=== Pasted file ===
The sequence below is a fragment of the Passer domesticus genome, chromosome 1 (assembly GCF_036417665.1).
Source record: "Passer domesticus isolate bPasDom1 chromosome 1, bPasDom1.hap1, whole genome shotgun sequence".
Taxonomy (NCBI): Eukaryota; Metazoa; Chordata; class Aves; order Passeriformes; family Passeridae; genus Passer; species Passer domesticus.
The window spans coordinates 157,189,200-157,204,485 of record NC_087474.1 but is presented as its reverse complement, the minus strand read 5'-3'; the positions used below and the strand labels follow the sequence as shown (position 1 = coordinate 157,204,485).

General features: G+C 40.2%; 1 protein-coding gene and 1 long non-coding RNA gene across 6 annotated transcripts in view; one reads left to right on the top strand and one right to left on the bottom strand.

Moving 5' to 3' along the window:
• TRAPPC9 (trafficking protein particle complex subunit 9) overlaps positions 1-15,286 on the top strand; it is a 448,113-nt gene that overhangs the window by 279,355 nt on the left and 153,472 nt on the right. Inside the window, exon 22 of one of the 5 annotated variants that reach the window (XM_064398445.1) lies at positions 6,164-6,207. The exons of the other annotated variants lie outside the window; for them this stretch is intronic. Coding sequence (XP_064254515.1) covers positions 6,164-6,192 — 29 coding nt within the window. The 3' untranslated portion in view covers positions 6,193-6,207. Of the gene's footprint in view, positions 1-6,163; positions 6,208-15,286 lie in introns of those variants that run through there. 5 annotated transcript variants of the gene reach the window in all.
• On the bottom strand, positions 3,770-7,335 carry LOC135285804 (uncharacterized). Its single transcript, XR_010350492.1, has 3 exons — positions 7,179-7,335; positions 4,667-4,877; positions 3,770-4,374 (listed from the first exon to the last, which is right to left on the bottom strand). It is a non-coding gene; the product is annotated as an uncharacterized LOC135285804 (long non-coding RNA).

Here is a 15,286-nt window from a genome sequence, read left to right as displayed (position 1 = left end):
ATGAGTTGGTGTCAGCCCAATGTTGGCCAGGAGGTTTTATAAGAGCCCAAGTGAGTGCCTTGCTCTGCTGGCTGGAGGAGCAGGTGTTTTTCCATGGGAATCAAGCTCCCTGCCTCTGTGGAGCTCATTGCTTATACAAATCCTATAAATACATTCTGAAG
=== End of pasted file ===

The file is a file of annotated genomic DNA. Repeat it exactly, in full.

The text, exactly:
The sequence below is a fragment of the Passer domesticus genome, chromosome 1 (assembly GCF_036417665.1).
Source record: "Passer domesticus isolate bPasDom1 chromosome 1, bPasDom1.hap1, whole genome shotgun sequence".
Taxonomy (NCBI): Eukaryota; Metazoa; Chordata; class Aves; order Passeriformes; family Passeridae; genus Passer; species Passer domesticus.
The window spans coordinates 157,189,200-157,204,485 of record NC_087474.1 but is presented as its reverse complement, the minus strand read 5'-3'; the positions used below and the strand labels follow the sequence as shown (position 1 = coordinate 157,204,485).

General features: G+C 40.2%; 1 protein-coding gene and 1 long non-coding RNA gene across 6 annotated transcripts in view; one reads left to right on the top strand and one right to left on the bottom strand.

Moving 5' to 3' along the window:
• TRAPPC9 (trafficking protein particle complex subunit 9) overlaps positions 1-15,286 on the top strand; it is a 448,113-nt gene that overhangs the window by 279,355 nt on the left and 153,472 nt on the right. Inside the window, exon 22 of one of the 5 annotated variants that reach the window (XM_064398445.1) lies at positions 6,164-6,207. The exons of the other annotated variants lie outside the window; for them this stretch is intronic. Coding sequence (XP_064254515.1) covers positions 6,164-6,192 — 29 coding nt within the window. The 3' untranslated portion in view covers positions 6,193-6,207. Of the gene's footprint in view, positions 1-6,163; positions 6,208-15,286 lie in introns of those variants that run through there. 5 annotated transcript variants of the gene reach the window in all.
• On the bottom strand, positions 3,770-7,335 carry LOC135285804 (uncharacterized). Its single transcript, XR_010350492.1, has 3 exons — positions 7,179-7,335; positions 4,667-4,877; positions 3,770-4,374 (listed from the first exon to the last, which is right to left on the bottom strand). It is a non-coding gene; the product is annotated as an uncharacterized LOC135285804 (long non-coding RNA).

Here is a 15,286-nt window from a genome sequence, read left to right as displayed (position 1 = left end):
ATGAGTTGGTGTCAGCCCAATGTTGGCCAGGAGGTTTTATAAGAGCCCAAGTGAGTGCCTTGCTCTGCTGGCTGGAGGAGCAGGTGTTTTTCCATGGGAATCAAGCTCCCTGCCTCTGTGGAGCTCATTGCTTATACAAATCCTATAAATACATTCTGAAG